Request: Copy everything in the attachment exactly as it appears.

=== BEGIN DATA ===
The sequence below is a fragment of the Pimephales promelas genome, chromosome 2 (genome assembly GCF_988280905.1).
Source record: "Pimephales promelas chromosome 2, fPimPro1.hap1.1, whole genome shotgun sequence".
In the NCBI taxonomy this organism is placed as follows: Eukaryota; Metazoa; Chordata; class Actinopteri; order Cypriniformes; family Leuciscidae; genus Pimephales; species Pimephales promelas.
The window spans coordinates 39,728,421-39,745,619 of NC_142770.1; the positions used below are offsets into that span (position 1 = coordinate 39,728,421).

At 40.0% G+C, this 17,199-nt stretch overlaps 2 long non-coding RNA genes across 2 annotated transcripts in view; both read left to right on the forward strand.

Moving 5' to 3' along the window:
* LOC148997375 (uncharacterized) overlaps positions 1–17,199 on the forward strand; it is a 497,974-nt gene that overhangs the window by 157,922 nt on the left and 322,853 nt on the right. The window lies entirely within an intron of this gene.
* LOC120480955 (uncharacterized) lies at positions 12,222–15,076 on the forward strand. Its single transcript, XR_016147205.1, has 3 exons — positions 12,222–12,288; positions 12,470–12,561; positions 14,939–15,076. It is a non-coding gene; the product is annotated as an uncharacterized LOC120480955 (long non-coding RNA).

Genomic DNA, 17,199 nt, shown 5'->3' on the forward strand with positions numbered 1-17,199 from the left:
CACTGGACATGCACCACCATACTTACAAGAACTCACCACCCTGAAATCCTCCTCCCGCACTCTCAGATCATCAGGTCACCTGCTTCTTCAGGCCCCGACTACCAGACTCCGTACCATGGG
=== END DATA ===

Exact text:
The sequence below is a fragment of the Pimephales promelas genome, chromosome 2 (genome assembly GCF_988280905.1).
Source record: "Pimephales promelas chromosome 2, fPimPro1.hap1.1, whole genome shotgun sequence".
In the NCBI taxonomy this organism is placed as follows: Eukaryota; Metazoa; Chordata; class Actinopteri; order Cypriniformes; family Leuciscidae; genus Pimephales; species Pimephales promelas.
The window spans coordinates 39,728,421-39,745,619 of NC_142770.1; the positions used below are offsets into that span (position 1 = coordinate 39,728,421).

At 40.0% G+C, this 17,199-nt stretch overlaps 2 long non-coding RNA genes across 2 annotated transcripts in view; both read left to right on the forward strand.

Moving 5' to 3' along the window:
* LOC148997375 (uncharacterized) overlaps positions 1–17,199 on the forward strand; it is a 497,974-nt gene that overhangs the window by 157,922 nt on the left and 322,853 nt on the right. The window lies entirely within an intron of this gene.
* LOC120480955 (uncharacterized) lies at positions 12,222–15,076 on the forward strand. Its single transcript, XR_016147205.1, has 3 exons — positions 12,222–12,288; positions 12,470–12,561; positions 14,939–15,076. It is a non-coding gene; the product is annotated as an uncharacterized LOC120480955 (long non-coding RNA).

Genomic DNA, 17,199 nt, shown 5'->3' on the forward strand with positions numbered 1-17,199 from the left:
CACTGGACATGCACCACCATACTTACAAGAACTCACCACCCTGAAATCCTCCTCCCGCACTCTCAGATCATCAGGTCACCTGCTTCTTCAGGCCCCGACTACCAGACTCCGTACCATGGG